‘Barangay officials face sanctions if they implement RH ordinance’
Tina Santos / Philippine Daily Inquirer/ February 28, 2011
MANILA, Philippines—Officials of Barangay Ayala Alabang in Muntinlupa City face either suspension or dismissal from their posts should they insist on enforcing a controversial ordinance opposing the Reproductive Health (RH) bill, Mayor Aldrin San Pedro told the Inquirer on Monday.
“Based on the Local Government Code, enforcing the ordinance, which has not yet been approved by the city council, is enough grounds for sanctions,” he said.
“There are certain procedural lapses that still need to be sorted out,” San Pedro added. “But what is clear is that the ordinance cannot be enforced at this point.”
Under Barangay Ordinance No. 1, also known as the “Protection of the Unborn Child Ordinance of 2011,” a person who wants to buy contraceptives from stores in the area should first present a prescription from a doctor.
The city council, however, remanded it to the barangay level, citing some portions that may be seen as an infringement of human rights. It also asked the barangay officials, through a letter, to clarify certain provisions.
“But they did not respond to it. Apparently, they [will] just let the 30-day period pass, probably thinking of the rule that an ordinance [will] lapse into law if the city council does not act on it. But how could the city council have acted on it if they did not respond to the letter it sent to them in the first place?” San Pedro said.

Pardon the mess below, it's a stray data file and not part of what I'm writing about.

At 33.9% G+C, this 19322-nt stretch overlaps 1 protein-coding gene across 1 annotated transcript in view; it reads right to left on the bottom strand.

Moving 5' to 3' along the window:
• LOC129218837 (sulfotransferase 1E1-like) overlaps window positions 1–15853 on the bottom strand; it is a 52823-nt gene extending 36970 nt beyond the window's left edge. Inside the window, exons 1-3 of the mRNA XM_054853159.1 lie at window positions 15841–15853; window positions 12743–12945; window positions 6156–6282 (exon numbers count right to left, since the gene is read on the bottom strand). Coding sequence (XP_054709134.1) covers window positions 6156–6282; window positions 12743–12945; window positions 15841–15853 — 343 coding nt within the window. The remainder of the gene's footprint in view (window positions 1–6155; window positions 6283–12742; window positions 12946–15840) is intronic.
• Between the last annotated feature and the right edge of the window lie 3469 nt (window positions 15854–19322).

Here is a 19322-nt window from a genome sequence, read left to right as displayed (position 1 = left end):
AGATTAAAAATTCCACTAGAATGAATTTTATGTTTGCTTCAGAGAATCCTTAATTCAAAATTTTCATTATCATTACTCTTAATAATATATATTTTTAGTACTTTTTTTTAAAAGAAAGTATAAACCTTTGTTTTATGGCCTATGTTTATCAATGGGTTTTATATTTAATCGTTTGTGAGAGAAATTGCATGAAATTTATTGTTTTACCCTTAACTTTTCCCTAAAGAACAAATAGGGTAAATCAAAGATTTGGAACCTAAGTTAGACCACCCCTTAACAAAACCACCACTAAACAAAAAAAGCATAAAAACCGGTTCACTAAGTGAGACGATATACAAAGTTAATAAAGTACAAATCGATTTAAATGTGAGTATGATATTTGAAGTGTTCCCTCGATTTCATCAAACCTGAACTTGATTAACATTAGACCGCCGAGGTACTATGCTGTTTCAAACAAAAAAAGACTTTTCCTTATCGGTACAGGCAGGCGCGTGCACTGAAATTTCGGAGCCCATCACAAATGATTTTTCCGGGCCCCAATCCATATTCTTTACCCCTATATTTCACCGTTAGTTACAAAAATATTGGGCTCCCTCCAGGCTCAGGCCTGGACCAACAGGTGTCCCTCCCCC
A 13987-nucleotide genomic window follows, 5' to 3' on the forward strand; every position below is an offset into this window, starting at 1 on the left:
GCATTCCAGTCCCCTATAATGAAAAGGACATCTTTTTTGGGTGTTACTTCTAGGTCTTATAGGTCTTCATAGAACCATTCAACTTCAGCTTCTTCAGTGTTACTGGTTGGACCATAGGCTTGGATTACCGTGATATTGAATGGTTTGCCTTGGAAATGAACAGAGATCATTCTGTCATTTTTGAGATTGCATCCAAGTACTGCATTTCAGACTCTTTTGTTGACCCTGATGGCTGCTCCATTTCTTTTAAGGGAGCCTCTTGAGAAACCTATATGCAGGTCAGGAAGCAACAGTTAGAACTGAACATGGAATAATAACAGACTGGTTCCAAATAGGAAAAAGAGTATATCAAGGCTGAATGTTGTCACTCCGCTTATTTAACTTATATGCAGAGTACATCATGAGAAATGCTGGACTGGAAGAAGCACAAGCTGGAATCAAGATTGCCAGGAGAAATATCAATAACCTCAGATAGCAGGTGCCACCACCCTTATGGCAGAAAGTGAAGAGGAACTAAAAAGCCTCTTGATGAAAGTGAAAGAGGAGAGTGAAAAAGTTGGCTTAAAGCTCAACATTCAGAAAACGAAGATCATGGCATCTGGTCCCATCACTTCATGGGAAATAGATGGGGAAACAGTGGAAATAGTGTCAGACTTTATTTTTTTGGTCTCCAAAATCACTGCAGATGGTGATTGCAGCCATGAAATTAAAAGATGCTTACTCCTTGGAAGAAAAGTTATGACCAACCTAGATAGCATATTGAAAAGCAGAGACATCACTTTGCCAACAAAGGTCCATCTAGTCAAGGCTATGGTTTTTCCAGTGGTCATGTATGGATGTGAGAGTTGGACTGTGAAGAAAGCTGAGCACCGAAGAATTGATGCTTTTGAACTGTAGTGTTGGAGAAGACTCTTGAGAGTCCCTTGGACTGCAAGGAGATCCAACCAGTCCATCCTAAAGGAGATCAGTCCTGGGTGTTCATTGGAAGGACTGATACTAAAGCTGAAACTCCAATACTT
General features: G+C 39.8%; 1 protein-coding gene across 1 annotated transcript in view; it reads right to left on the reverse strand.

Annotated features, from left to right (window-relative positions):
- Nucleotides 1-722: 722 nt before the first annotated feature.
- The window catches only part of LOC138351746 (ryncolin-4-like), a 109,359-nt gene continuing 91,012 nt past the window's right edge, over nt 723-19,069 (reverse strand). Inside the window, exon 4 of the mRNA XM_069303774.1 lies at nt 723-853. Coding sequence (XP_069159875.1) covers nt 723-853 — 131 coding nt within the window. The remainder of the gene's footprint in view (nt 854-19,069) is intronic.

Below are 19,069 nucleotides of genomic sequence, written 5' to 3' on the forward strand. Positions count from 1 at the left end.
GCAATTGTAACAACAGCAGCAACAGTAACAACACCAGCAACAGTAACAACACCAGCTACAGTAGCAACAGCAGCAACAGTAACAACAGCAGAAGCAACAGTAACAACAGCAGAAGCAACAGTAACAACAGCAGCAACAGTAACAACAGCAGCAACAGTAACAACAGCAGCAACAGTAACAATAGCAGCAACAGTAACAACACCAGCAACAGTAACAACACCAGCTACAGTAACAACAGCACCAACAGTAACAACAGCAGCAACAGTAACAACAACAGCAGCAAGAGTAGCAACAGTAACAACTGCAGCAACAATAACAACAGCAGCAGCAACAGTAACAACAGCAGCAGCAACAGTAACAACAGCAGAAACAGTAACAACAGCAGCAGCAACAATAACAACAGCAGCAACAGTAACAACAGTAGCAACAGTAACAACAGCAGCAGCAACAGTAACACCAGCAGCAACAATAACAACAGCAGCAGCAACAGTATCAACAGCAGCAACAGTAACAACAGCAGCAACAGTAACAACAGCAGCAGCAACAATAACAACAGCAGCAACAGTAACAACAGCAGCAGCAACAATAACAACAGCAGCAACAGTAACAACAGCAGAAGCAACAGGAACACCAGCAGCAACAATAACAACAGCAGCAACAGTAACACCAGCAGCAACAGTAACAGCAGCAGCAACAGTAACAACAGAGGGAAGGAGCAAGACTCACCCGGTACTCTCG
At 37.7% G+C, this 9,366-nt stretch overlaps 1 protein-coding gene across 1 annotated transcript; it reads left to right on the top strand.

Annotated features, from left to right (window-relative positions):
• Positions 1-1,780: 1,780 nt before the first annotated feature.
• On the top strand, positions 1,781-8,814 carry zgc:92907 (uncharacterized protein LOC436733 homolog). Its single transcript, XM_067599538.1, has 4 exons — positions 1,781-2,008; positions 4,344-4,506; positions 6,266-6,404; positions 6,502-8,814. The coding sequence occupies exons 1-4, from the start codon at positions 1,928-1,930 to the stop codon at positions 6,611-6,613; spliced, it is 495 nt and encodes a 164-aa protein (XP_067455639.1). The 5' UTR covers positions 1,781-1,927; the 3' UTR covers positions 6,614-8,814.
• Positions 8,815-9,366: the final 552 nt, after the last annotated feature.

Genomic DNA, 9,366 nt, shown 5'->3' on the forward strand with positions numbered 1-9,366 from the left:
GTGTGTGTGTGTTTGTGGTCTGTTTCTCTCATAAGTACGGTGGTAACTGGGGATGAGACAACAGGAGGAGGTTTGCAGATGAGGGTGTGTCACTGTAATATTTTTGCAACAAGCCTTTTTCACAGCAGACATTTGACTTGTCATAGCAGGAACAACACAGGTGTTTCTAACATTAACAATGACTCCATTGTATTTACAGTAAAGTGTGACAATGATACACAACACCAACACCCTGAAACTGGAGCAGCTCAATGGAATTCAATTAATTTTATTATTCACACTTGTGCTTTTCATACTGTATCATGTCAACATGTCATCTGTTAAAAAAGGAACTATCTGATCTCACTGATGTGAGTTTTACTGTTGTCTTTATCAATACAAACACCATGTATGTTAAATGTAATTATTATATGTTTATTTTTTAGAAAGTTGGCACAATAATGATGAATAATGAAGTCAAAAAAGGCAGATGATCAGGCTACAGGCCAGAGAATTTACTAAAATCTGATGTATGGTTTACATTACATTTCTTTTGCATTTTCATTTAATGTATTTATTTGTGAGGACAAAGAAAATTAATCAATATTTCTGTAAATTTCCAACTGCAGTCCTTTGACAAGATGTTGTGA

According to him, the ordinance must be reviewed and approved by the city council first before it can take effect.
“It has also [affected] the [performance] of our barangay health workers who are supposed to be implementing programs on family planning,” San Pedro added.
The mayor said he had called for a meeting with the barangay officials this week “to sort things out.”
The Inquirer tried to reach Barangay Ayala Alabang chair Alfred Burgos for comment but was told by a member of his staff that he was in a meeting.
©2011 www.inquirer.net all rights reserved
Another good read below.
At Large : The ‘unhappy wife’ speaks
By Rina Jimenez-David / Columnist / Philippine Daily Inquirer/
Posted date: February 28, 2011
“YOU’RE LIKE a wife who feels constantly insecure about her husband’s love, and keeps nagging him to declare how much he loves her,” kidded Health Secretary Enrique Ona at the end of a dialogue between some members of the Aquino Cabinet and representatives of CSOs or civil society organizations.
The Aquino officials present at the dialogue were Ona, Social Welfare Secretary Dinky Soliman, presidential spokesperson Edwin Lacierda and Philippine Commission on Women Chair Remmy Rikken.